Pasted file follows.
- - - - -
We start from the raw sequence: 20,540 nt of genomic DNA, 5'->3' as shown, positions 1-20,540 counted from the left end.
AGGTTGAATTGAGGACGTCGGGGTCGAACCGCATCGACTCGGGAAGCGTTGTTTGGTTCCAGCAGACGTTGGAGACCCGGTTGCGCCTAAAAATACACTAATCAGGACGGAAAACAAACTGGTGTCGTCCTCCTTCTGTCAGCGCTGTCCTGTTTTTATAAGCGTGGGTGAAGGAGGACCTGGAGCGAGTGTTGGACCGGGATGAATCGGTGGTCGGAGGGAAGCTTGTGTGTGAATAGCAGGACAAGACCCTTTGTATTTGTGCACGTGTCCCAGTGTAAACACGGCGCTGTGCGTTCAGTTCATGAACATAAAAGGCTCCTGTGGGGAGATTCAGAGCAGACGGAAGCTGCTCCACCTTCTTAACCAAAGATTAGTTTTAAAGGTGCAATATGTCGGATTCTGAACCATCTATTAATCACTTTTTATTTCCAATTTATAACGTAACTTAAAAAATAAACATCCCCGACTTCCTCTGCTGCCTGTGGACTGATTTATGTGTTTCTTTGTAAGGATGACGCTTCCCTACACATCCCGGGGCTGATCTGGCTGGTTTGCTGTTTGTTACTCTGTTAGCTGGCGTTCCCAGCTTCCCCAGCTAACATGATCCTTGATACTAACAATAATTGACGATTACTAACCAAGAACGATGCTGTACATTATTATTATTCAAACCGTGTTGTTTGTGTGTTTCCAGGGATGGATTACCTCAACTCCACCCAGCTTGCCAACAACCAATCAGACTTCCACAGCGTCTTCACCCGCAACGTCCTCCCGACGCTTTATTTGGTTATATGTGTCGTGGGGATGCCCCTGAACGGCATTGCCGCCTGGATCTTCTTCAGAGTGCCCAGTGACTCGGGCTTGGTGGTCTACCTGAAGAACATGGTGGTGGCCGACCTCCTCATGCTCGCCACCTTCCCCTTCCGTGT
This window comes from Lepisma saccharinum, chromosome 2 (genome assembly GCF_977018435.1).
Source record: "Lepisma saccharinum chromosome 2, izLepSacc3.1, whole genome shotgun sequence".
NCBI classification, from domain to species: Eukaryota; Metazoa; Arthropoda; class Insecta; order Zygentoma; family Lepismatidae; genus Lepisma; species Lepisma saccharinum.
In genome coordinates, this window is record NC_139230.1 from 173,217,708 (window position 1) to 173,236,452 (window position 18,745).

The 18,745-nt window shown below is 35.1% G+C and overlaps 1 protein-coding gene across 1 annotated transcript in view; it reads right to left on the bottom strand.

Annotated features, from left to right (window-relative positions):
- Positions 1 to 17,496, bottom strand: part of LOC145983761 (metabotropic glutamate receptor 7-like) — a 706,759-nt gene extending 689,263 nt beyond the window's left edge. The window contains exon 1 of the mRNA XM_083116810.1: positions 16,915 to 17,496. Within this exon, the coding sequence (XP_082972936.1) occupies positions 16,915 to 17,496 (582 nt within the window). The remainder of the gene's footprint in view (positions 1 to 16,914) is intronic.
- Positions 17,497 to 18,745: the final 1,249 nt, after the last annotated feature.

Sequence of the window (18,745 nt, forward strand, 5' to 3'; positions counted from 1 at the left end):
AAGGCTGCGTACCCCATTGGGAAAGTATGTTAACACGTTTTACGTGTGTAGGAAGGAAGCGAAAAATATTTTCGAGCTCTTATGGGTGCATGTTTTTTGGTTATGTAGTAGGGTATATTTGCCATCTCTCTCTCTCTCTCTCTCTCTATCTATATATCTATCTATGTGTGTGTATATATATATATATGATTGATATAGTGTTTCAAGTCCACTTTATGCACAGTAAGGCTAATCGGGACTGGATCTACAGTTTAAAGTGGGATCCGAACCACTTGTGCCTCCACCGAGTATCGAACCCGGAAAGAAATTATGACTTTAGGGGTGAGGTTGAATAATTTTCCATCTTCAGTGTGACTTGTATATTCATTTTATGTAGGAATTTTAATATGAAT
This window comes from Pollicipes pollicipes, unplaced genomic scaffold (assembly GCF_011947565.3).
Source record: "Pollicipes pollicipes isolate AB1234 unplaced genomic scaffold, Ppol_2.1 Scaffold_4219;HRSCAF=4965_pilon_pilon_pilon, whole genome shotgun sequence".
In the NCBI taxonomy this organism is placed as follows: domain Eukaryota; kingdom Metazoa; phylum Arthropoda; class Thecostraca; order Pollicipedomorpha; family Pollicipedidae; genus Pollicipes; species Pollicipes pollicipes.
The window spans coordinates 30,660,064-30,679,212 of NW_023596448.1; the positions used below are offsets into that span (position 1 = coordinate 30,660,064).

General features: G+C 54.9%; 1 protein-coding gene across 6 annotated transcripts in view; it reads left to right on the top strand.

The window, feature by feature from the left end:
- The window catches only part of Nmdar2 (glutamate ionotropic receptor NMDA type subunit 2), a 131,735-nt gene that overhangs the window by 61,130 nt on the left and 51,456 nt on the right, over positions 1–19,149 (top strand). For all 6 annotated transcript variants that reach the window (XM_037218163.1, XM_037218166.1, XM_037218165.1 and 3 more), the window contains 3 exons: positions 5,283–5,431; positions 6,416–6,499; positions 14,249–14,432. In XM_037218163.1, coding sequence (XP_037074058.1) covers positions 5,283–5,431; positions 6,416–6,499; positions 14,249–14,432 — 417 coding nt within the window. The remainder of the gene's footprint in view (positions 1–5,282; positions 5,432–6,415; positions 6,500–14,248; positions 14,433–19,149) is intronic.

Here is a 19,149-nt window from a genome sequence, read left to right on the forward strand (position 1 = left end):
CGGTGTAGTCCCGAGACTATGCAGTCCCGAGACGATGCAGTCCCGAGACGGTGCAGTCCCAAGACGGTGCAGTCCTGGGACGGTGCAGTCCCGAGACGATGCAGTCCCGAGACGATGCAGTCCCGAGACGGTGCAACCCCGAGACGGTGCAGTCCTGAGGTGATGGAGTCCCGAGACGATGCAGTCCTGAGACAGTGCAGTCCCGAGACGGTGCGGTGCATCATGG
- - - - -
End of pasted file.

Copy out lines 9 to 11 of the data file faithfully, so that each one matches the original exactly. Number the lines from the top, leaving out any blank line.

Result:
- Positions 1 to 17,496, bottom strand: part of LOC145983761 (metabotropic glutamate receptor 7-like) — a 706,759-nt gene extending 689,263 nt beyond the window's left edge. The window contains exon 1 of the mRNA XM_083116810.1: positions 16,915 to 17,496. Within this exon, the coding sequence (XP_082972936.1) occupies positions 16,915 to 17,496 (582 nt within the window). The remainder of the gene's footprint in view (positions 1 to 16,914) is intronic.
- Positions 17,497 to 18,745: the final 1,249 nt, after the last annotated feature.

Sequence of the window (18,745 nt, forward strand, 5' to 3'; positions counted from 1 at the left end):